Land ho, land ho!! With the first light of the morning and after 35 hours of navigation, Isla Socorro emerged from the depths of the ocean. From the boat, we could see Mount Evermann, the highest point of the island with 1,050 meters and some cinder cones and lava domes spread over the south shore. The clouds, the calmed waters and the light seemed to welcome us to this mind-blowing landscape.
Our base camp was a small house within the Socorro naval base, our plan for the next three weeks was to camp a couple of nights, then go back to the base to refill batteries, food, water, and energy and take a shower, then go back to the field and so on. In Socorro, the most complicated thing is to find good outcrops since just a couple of trails go across the island: a 7 km-long road that links the base with an airstrip and a trail that goes all the way up to the summit of Mount Evermann. Due to the thick vegetation, these trails were very valuable however, our aim was to map with detail the most remote and unexplored zones. Thus, we thought that a machete would help to fight against the crazy vegetation that covered more than a half of the island, but once in the field, the progress was too slow anyway, the branches were too thick to cut them off with a single cut.
The first day in the field things started to go wrong. After carrying the instrument and the batteries to measure the diffuse CO2, we set the instrument and we pressed the start button, but… surprise! It did not work. We had tested back in the university all the instruments and everything worked perfectly, but in the field, if things can go wrong, they will. In the days following, with the help of the navy guys, we tried to repair it without any success. So unfortunately, we were forced to abandon the CO2 measurements and focus on mapping and radon.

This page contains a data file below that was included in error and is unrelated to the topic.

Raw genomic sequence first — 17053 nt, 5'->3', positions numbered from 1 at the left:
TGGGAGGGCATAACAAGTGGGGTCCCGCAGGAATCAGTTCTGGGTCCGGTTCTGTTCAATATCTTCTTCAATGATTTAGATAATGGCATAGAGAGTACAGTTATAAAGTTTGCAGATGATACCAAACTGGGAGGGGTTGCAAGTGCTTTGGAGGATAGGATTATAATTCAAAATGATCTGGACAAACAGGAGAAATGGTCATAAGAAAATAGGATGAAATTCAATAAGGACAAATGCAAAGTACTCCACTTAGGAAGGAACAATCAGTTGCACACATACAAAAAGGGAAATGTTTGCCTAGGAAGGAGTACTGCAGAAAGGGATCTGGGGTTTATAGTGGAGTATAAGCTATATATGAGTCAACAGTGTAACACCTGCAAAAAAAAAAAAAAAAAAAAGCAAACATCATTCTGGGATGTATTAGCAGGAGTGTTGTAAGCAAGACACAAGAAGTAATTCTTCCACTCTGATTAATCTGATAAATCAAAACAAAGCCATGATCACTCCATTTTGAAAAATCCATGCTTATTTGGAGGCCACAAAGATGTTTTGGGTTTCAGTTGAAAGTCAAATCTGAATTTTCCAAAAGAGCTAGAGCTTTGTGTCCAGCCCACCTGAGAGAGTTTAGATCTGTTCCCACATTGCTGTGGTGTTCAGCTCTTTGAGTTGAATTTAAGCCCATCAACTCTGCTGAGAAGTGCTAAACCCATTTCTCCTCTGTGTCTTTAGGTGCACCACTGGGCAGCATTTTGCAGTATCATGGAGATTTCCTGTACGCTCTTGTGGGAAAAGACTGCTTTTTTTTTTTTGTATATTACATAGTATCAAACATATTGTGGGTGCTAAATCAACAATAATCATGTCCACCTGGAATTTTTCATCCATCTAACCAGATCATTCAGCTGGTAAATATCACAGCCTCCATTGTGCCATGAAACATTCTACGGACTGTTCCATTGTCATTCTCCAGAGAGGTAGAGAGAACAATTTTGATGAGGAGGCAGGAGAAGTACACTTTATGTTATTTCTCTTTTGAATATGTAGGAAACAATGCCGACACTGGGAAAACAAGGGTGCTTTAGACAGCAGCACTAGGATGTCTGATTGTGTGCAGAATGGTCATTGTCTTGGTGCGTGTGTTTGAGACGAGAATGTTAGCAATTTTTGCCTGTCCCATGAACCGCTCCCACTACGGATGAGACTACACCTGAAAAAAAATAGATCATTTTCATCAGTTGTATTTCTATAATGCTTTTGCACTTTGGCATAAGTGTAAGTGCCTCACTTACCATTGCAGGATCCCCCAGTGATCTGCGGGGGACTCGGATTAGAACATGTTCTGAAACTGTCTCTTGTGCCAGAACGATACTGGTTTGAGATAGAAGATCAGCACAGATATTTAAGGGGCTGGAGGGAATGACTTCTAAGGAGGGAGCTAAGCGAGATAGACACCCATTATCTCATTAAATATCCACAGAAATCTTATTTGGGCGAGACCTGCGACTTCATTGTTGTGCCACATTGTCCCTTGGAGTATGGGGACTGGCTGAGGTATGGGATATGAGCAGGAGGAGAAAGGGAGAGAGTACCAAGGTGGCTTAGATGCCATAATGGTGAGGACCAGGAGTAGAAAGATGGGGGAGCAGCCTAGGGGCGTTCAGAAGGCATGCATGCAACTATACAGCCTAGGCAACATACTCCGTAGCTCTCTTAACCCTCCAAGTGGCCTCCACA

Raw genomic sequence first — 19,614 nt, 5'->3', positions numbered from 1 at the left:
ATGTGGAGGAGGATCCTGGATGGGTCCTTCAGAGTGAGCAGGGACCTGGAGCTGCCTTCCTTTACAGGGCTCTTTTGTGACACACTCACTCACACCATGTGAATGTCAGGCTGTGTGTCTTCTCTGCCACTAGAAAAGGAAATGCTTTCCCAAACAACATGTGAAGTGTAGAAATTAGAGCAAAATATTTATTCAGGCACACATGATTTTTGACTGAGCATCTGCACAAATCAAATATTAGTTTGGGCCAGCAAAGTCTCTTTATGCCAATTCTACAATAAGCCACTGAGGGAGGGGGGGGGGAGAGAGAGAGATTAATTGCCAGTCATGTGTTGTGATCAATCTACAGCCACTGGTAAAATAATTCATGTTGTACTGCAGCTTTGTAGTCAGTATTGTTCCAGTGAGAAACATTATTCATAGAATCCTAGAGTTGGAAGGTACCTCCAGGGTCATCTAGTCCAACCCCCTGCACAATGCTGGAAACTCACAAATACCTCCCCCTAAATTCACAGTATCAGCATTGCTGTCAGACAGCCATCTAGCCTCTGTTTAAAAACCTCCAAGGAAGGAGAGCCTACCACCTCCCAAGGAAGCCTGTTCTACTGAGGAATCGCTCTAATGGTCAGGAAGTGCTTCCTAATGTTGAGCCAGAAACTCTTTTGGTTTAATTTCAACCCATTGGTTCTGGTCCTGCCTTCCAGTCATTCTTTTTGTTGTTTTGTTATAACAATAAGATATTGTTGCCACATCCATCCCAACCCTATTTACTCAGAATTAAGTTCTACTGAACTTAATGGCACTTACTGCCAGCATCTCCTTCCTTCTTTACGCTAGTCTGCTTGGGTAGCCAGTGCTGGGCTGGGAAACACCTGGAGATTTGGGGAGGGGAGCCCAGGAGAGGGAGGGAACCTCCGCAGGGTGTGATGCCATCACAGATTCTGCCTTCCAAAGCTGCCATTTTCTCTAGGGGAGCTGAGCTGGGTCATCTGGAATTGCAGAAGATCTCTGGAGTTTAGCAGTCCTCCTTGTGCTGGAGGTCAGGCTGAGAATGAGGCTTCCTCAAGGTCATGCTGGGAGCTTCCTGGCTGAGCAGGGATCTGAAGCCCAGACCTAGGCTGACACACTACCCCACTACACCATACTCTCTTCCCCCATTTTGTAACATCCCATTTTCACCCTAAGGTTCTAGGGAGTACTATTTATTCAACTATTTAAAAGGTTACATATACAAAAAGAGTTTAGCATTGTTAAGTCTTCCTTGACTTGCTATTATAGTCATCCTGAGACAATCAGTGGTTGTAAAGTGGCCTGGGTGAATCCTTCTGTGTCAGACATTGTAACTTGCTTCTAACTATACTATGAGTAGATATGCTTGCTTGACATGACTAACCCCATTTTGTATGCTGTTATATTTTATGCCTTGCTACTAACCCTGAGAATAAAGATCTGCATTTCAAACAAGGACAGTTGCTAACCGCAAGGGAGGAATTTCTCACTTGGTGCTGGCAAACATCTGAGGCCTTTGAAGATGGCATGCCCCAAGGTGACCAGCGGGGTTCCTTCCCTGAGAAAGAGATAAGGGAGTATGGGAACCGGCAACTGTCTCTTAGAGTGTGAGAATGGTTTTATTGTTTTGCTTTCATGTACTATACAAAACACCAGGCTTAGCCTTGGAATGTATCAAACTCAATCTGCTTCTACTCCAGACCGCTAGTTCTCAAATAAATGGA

A landform that defines Socorro’s landscape and that instantly capture my attention was the numerous domes that are spread all over the island. It exists about thirty domes which are characterized by steep slopes topped by flat summits, they are rather like giant gelatins made up by very viscous lava typical for late stages of volcanic activity, when the final ascending magma is more degassed. Although lava domes testify that Socorro was very active in the past, the island is still very active and a proof of that is the presence of fumaroles. Apart from the extensive fumarolic field near its summit, we discovered another smaller field which had never been reported before to the west of the summit.
It was essential to communicate both the progress but also the difficulties to our coordinator that was back in Colima, the only way to do it was through the navy computers. The evenings in the base they allowed us to 15 minutes of internet, namely not enough time. This resulted in complications and misunderstandings that we solved as well as possible.
Our time in this tiny paradise came to its end, the bad sea conditions delayed three days the departure from Socorro to the continent, we took advantage of these extra days and we visited impressive lava tubes which have not been visited by a lot of people. We also did some scuba-diving and we saw colorful fishes, a turtle and the scariest animal that I have ever seen: a shark!